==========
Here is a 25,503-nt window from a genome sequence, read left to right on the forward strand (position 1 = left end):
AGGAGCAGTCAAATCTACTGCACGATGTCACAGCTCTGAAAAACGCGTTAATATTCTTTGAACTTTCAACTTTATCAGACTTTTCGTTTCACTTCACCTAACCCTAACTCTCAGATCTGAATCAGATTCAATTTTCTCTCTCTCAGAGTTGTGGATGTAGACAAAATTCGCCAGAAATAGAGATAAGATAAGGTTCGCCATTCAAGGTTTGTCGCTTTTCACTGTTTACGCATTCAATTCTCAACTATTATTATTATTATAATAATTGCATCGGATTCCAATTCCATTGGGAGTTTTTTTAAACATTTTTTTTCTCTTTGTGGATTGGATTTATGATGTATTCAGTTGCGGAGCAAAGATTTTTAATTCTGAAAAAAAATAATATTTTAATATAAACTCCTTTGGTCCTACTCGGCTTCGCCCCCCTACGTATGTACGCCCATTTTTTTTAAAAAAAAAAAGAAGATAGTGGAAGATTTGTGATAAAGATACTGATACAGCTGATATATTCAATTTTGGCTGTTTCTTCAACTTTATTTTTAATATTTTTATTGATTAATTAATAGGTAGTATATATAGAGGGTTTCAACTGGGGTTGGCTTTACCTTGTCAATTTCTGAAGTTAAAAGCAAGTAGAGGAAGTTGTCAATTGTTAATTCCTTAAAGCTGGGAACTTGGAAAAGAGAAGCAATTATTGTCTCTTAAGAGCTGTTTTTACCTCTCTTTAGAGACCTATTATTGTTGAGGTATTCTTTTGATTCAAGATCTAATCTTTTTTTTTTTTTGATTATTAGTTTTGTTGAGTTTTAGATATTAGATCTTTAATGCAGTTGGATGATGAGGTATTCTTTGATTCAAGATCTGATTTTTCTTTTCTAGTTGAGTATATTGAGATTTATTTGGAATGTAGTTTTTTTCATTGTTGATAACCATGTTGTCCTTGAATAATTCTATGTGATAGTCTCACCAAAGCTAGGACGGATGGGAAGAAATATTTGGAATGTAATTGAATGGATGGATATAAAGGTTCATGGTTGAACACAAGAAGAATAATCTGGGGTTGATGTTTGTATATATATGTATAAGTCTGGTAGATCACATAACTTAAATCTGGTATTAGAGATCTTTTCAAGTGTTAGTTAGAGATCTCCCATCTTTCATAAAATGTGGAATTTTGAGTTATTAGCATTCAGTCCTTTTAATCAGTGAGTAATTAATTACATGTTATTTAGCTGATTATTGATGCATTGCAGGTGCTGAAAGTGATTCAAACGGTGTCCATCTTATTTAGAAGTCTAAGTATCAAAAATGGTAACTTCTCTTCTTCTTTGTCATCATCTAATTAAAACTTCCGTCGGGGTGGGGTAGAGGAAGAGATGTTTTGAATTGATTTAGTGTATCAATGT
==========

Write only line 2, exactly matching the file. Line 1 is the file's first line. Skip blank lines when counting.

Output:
AGGAGCAGTCAAATCTACTGCACGATGTCACAGCTCTGAAAAACGCGTTAATATTCTTTGAACTTTCAACTTTATCAGACTTTTCGTTTCACTTCACCTAACCCTAACTCTCAGATCTGAATCAGATTCAATTTTCTCTCTCTCAGAGTTGTGGATGTAGACAAAATTCGCCAGAAATAGAGATAAGATAAGGTTCGCCATTCAAGGTTTGTCGCTTTTCACTGTTTACGCATTCAATTCTCAACTATTATTATTATTATAATAATTGCATCGGATTCCAATTCCATTGGGAGTTTTTTTAAACATTTTTTTTCTCTTTGTGGATTGGATTTATGATGTATTCAGTTGCGGAGCAAAGATTTTTAATTCTGAAAAAAAATAATATTTTAATATAAACTCCTTTGGTCCTACTCGGCTTCGCCCCCCTACGTATGTACGCCCATTTTTTTTAAAAAAAAAAAGAAGATAGTGGAAGATTTGTGATAAAGATACTGATACAGCTGATATATTCAATTTTGGCTGTTTCTTCAACTTTATTTTTAATATTTTTATTGATTAATTAATAGGTAGTATATATAGAGGGTTTCAACTGGGGTTGGCTTTACCTTGTCAATTTCTGAAGTTAAAAGCAAGTAGAGGAAGTTGTCAATTGTTAATTCCTTAAAGCTGGGAACTTGGAAAAGAGAAGCAATTATTGTCTCTTAAGAGCTGTTTTTACCTCTCTTTAGAGACCTATTATTGTTGAGGTATTCTTTTGATTCAAGATCTAATCTTTTTTTTTTTTTGATTATTAGTTTTGTTGAGTTTTAGATATTAGATCTTTAATGCAGTTGGATGATGAGGTATTCTTTGATTCAAGATCTGATTTTTCTTTTCTAGTTGAGTATATTGAGATTTATTTGGAATGTAGTTTTTTTCATTGTTGATAACCATGTTGTCCTTGAATAATTCTATGTGATAGTCTCACCAAAGCTAGGACGGATGGGAAGAAATATTTGGAATGTAATTGAATGGATGGATATAAAGGTTCATGGTTGAACACAAGAAGAATAATCTGGGGTTGATGTTTGTATATATATGTATAAGTCTGGTAGATCACATAACTTAAATCTGGTATTAGAGATCTTTTCAAGTGTTAGTTAGAGATCTCCCATCTTTCATAAAATGTGGAATTTTGAGTTATTAGCATTCAGTCCTTTTAATCAGTGAGTAATTAATTACATGTTATTTAGCTGATTATTGATGCATTGCAGGTGCTGAAAGTGATTCAAACGGTGTCCATCTTATTTAGAAGTCTAAGTATCAAAAATGGTAACTTCTCTTCTTCTTTGTCATCATCTAATTAAAACTTCCGTCGGGGTGGGGTAGAGGAAGAGATGTTTTGAATTGATTTAGTGTATCAATGT